1. Richard, thanks for this, especially the link to the Renault press release. I have skimmed it … wow! Actually, it makes the the top-end Initiale sounds like it will be very nicely attired, particularly inside, for as long at Renault can build it well (early Espaces have been reported as being disappointed in this respect). If you are (generously) going to take some time to provide us with your insightful view on the styling, I’ll wait to comment on how it looks, which I like in parts even it it seems highly derivative as a whole.

  2. Thanks. I will take my time on the styling. I wonder why they neglected to show a profile. It is usually the classic view of a car. I am quietly hopeful about this one, regardless of the looks. I like the idea of the adjustable suspension and four wheel steering. This car must, must ride beautifully. If it doesn´t I will be irritated. The French have to get their ride quality mojo back.
    What have people said about the Espace?

    1. I read a few of the French car magazines who tested cars at the launch event, and they all to some degree commented on aspects of poor build quality evident on interior and exterior trim, panel fit, etc. Surprising as the French press is often very jingoistic and non-critical of the home-marque offerings.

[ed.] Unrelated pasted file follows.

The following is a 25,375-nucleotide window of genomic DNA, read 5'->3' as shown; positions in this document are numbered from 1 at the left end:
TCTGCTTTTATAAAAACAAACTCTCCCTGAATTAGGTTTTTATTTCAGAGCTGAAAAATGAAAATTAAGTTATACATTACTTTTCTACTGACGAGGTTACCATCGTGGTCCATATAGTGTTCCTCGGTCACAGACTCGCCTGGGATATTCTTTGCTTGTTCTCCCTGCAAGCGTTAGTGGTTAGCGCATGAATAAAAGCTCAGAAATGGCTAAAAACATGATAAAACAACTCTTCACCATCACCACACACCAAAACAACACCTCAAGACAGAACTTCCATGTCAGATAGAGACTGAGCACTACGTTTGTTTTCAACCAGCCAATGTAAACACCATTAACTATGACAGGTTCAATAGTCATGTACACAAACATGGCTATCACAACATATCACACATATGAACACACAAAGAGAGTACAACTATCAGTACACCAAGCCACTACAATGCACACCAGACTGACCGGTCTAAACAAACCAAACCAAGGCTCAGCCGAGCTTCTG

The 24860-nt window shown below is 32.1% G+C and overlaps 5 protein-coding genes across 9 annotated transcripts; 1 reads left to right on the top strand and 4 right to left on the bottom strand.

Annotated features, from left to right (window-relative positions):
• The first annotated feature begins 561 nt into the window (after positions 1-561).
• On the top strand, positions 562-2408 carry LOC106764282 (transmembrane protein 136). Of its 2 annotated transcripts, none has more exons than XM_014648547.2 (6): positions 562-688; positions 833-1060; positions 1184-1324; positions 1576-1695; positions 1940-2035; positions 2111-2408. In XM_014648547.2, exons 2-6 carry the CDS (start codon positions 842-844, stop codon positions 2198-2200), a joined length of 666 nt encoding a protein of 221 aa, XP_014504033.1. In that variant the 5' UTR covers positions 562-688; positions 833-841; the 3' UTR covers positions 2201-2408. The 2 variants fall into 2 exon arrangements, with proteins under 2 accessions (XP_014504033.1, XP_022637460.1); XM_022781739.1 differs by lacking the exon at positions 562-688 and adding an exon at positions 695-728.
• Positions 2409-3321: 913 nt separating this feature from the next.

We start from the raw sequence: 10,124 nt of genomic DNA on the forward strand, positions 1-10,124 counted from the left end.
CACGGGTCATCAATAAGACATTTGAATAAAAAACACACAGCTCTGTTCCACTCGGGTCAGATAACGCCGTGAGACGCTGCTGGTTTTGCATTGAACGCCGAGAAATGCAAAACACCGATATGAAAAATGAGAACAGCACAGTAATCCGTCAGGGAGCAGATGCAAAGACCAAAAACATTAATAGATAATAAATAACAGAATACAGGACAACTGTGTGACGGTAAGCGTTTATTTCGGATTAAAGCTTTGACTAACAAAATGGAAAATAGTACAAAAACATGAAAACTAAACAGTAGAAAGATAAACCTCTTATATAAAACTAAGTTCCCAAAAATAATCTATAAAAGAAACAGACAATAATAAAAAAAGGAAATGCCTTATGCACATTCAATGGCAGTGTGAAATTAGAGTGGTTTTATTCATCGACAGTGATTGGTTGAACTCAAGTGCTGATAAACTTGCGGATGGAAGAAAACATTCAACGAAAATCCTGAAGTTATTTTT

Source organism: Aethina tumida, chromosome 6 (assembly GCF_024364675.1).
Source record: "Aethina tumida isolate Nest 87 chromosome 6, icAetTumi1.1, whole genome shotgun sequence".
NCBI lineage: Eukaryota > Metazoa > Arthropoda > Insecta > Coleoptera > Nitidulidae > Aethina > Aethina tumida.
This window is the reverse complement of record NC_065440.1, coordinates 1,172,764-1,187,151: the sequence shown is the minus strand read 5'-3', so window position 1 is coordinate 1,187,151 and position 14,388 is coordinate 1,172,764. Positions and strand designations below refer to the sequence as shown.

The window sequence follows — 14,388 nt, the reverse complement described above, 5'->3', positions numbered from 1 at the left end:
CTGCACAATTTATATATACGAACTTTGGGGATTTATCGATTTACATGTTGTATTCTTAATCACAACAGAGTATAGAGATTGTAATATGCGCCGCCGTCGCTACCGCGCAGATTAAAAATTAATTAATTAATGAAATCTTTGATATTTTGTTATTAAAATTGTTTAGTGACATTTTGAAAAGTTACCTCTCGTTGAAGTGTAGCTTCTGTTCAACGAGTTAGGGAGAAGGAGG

I agree that there is cause for hope in the specification notes. It’s a shame the shape is, overall, quite conservative. I don’t like the shape of DRLs at the front, though (there, I feel better that I’ve vented that at least). Of course, it won’t be for sale in the UK, so the best I can hope for is for something to admire from afar.

  3. Autoexpress said this (the first review I have read): “The luxurious interior feels well built and comfortable. Its stylish centre console neatly houses that 8.7-inch, vertically mounted touchscreen, which serves as a universal command centre. Nearly everything can be controlled by swiping your finger on the screen: nav, audio, seat-massage function, head-up display and even driving modes.” I don´t think Car have bothered to give this car a review. I would have expected a four page spread.